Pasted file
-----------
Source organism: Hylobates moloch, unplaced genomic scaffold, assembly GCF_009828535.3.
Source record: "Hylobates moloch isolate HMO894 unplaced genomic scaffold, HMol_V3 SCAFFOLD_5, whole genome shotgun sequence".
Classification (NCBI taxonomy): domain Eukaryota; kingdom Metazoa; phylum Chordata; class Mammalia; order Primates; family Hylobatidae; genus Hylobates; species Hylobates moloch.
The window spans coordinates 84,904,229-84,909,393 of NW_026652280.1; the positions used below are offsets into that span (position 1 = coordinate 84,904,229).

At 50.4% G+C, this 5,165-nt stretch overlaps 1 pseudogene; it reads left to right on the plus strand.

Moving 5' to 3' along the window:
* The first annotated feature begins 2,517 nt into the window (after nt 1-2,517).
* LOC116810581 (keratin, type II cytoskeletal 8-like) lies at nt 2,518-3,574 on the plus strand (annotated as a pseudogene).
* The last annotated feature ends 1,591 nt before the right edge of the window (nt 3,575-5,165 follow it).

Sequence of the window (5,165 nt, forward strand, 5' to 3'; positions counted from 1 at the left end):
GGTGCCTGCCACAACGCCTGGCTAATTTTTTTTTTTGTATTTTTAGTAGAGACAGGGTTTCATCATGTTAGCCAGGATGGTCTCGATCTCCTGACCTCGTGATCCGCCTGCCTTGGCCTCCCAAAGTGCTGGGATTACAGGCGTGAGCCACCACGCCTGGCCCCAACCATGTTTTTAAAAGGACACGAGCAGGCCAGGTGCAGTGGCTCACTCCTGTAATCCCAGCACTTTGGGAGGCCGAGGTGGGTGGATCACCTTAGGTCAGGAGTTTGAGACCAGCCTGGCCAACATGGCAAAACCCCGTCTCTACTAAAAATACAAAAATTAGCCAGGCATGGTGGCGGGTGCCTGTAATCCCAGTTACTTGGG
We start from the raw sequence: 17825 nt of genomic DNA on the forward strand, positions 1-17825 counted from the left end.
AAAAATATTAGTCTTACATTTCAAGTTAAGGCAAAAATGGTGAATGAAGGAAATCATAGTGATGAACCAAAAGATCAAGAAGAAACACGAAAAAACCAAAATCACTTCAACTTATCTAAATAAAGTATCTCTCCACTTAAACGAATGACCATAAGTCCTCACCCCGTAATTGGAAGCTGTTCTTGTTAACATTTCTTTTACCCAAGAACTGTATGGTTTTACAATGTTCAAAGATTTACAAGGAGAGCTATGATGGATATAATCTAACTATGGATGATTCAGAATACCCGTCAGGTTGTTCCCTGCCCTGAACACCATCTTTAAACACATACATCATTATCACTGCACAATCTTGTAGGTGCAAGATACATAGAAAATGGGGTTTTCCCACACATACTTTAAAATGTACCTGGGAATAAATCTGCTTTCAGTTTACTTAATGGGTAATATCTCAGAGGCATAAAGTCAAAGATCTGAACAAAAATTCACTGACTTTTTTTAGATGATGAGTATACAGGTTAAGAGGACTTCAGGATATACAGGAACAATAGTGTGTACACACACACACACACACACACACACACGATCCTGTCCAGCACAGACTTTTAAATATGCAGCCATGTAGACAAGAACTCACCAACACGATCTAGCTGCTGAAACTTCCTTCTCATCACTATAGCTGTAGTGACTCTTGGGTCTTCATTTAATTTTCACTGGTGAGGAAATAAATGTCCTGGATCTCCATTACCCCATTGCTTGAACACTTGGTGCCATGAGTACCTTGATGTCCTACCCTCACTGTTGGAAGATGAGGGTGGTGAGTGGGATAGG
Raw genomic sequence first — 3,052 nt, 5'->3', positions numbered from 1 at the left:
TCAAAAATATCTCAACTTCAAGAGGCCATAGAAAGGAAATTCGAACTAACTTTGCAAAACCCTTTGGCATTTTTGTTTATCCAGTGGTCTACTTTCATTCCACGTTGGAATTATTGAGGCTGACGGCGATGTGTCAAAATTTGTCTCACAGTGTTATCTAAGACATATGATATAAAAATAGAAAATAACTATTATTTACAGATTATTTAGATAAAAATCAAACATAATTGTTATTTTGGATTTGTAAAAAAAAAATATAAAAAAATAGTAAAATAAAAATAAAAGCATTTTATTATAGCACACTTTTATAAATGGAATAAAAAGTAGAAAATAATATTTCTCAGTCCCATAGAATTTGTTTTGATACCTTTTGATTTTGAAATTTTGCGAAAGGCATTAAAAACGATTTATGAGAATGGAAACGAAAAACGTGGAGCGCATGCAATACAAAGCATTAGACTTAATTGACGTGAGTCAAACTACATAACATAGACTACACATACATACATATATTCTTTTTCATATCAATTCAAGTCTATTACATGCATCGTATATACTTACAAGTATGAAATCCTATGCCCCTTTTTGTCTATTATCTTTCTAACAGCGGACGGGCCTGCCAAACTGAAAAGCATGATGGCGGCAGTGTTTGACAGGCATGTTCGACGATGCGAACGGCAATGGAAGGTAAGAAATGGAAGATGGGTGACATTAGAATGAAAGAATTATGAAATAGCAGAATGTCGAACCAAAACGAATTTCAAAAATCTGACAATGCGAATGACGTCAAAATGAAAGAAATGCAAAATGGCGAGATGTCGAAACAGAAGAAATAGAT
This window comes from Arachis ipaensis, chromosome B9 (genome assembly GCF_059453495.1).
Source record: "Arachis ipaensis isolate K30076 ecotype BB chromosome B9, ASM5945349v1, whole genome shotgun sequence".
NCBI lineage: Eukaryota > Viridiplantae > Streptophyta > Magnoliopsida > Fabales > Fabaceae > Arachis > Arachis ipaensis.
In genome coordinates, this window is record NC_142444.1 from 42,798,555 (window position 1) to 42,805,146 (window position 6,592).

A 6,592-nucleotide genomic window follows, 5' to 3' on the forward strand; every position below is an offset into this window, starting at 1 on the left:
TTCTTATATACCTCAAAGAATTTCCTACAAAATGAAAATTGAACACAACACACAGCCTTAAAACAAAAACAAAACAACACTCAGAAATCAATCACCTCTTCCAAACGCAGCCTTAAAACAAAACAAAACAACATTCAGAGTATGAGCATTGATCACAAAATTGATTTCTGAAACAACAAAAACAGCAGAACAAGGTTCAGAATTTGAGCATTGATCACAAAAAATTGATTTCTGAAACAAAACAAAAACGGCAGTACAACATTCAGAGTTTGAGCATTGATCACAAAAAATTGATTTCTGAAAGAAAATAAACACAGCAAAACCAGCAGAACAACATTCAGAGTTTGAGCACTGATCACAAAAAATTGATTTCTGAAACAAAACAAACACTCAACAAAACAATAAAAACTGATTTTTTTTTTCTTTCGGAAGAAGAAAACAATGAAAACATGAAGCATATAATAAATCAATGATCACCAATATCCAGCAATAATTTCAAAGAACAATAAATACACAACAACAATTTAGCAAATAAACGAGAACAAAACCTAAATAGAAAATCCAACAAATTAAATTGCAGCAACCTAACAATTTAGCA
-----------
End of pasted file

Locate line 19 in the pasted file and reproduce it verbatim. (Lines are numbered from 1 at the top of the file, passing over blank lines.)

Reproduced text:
In genome coordinates, this window is record NC_142444.1 from 42,798,555 (window position 1) to 42,805,146 (window position 6,592).